Lower Health Literacy Linked with Worse Periodontal Disease
November 14, 2012
By Nancy Volkers
InteliHealth News Service
INTELIHEALTH - People with lower oral-health literacy have more severe periodontal (gum) disease, says a study.
The study included 121 people who were referred to a periodontal disease clinic at the University of North Carolina. The researchers measured oral health literacy using a test that shows whether people recognize 30 dental-related words. The words start out easy and get more difficult. They include fluoride, halitosis, plaque and caries.
Everyone in the study also answered five true/false questions about oral health. Researchers did periodontal exams on everyone. They also collected dental history information.
People in the study were an average of 54 years old. About half were women, and about three-fourths were white.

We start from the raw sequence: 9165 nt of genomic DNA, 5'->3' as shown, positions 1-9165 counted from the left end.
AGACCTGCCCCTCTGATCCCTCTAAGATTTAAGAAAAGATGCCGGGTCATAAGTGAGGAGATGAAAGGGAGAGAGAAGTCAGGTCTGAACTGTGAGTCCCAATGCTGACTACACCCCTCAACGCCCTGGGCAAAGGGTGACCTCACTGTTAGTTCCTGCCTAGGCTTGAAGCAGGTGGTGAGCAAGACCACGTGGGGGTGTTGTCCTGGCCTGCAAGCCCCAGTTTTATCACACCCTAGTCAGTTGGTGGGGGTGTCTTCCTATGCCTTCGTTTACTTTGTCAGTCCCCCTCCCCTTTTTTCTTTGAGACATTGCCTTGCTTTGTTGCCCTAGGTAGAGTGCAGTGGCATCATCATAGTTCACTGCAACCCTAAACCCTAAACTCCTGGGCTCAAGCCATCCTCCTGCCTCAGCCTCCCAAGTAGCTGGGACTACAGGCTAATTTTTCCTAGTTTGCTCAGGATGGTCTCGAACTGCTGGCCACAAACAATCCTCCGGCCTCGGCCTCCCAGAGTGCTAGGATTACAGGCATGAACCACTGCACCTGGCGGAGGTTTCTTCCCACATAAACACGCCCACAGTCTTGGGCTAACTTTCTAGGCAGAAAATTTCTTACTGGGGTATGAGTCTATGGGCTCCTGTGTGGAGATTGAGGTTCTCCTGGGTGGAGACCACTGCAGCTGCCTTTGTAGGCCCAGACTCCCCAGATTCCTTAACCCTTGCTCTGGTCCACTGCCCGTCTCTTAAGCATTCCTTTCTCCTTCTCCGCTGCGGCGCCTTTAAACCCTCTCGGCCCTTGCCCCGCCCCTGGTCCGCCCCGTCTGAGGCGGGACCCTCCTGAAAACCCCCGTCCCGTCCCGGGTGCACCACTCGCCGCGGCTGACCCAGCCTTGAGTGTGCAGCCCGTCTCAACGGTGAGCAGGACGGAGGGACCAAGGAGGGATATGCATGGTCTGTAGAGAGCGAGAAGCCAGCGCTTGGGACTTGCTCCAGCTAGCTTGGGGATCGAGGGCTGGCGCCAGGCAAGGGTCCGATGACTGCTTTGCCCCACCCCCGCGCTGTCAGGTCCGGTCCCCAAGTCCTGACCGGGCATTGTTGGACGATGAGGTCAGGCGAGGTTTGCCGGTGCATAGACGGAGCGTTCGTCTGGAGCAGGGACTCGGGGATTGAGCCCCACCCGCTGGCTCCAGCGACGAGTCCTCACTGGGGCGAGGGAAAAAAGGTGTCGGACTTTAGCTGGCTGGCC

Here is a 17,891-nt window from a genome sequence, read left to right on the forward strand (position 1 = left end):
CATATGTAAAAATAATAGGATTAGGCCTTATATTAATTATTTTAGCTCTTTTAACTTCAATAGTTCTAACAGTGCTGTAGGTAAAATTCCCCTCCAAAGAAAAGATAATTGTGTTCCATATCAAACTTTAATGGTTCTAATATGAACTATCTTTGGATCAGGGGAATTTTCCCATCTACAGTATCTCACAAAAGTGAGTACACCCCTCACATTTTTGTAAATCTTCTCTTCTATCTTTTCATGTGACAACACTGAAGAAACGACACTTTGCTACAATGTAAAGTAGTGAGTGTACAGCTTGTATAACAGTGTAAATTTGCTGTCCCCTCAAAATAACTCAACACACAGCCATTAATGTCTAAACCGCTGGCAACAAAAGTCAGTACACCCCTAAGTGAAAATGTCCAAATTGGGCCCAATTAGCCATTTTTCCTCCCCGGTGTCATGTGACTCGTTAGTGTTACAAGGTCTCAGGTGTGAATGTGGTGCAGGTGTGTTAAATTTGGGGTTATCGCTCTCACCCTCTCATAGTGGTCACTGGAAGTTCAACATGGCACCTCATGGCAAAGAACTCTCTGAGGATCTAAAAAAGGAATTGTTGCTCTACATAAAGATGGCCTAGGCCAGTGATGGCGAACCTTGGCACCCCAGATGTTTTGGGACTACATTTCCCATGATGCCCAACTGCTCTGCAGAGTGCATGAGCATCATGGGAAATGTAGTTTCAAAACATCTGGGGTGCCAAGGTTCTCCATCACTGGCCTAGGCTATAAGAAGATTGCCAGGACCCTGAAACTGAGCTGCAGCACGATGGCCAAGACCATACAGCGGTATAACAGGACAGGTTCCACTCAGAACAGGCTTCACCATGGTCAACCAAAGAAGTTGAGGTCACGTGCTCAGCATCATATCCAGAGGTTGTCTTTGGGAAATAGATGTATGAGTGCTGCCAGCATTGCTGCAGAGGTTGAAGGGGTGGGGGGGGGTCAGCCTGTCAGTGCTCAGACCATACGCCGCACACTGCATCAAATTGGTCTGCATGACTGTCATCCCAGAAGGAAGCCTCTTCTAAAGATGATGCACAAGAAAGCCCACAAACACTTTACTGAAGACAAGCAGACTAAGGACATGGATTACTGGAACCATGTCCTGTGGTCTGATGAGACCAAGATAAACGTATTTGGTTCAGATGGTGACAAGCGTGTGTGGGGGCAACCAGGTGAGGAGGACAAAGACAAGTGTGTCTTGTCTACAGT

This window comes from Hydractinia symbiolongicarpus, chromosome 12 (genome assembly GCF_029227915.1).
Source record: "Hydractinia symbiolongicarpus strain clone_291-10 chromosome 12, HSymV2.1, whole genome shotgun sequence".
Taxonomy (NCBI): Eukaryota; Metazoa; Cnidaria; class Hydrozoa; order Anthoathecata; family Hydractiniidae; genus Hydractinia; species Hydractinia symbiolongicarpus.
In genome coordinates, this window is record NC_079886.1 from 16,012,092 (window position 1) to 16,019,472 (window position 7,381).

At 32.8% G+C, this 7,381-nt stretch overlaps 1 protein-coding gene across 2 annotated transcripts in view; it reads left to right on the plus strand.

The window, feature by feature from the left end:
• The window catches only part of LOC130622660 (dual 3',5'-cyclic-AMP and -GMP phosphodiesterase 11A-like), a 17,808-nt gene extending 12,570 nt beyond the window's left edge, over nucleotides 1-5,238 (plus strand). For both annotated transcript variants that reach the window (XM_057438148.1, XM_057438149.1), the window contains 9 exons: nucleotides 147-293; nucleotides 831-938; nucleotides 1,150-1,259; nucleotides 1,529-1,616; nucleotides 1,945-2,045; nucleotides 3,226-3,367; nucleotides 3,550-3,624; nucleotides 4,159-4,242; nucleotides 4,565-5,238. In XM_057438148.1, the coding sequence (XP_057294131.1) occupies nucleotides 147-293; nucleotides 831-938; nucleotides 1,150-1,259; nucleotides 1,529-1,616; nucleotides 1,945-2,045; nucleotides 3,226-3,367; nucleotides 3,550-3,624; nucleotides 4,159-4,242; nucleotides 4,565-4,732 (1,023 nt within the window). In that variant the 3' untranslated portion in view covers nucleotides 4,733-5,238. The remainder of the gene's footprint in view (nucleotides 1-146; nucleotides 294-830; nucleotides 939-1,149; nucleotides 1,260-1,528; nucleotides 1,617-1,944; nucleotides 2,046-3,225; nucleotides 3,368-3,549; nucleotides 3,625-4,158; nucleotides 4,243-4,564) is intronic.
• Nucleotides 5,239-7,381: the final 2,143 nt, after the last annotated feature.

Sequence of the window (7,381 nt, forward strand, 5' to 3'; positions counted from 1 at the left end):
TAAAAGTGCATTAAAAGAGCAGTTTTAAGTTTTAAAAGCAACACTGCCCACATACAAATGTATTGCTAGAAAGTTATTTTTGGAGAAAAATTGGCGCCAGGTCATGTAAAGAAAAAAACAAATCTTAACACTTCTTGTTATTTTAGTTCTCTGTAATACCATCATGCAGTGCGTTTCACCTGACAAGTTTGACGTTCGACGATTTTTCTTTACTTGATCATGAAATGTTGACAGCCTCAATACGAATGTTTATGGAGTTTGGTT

About 82% had at least some college or post-high school technical education. Still, 33% of people in the study had low scores on the test of oral-health literacy. In this study, "low" meant that the person recognized fewer than 22 of the 30 words.
About 31% had moderate oral-health literacy. They recognized 22 to 25 of the words. The other 37% had high scores. They recognized 26 or more words.
The average score in the study was 23 out of 30 words.
Just over half the people in the study – 53% -- had severe periodontal disease. About 29% had moderate disease, and 18% had mild or no disease.
Periodontal disease was more likely to be severe among people with lower oral-health literacy. About 75% of those with low literacy and 39% of those with high literacy had severe disease.
The study found three other factors also were linked with severe periodontal disease:
Race: Non-whites were five times as likely as whites to have severe disease.
Insurance status: People without dental insurance were more than twice as likely as insured people to have severe disease.
Smoking: Smokers were nearly four times as likely as nonsmokers to have severe disease.
The researchers did not find a link between scores on the true/false quiz and the degree of periodontal disease. People with mild, moderate or severe disease had similar scores.
The study appears in the Nov. 2 issue of the Journal of Public Health Dentistry.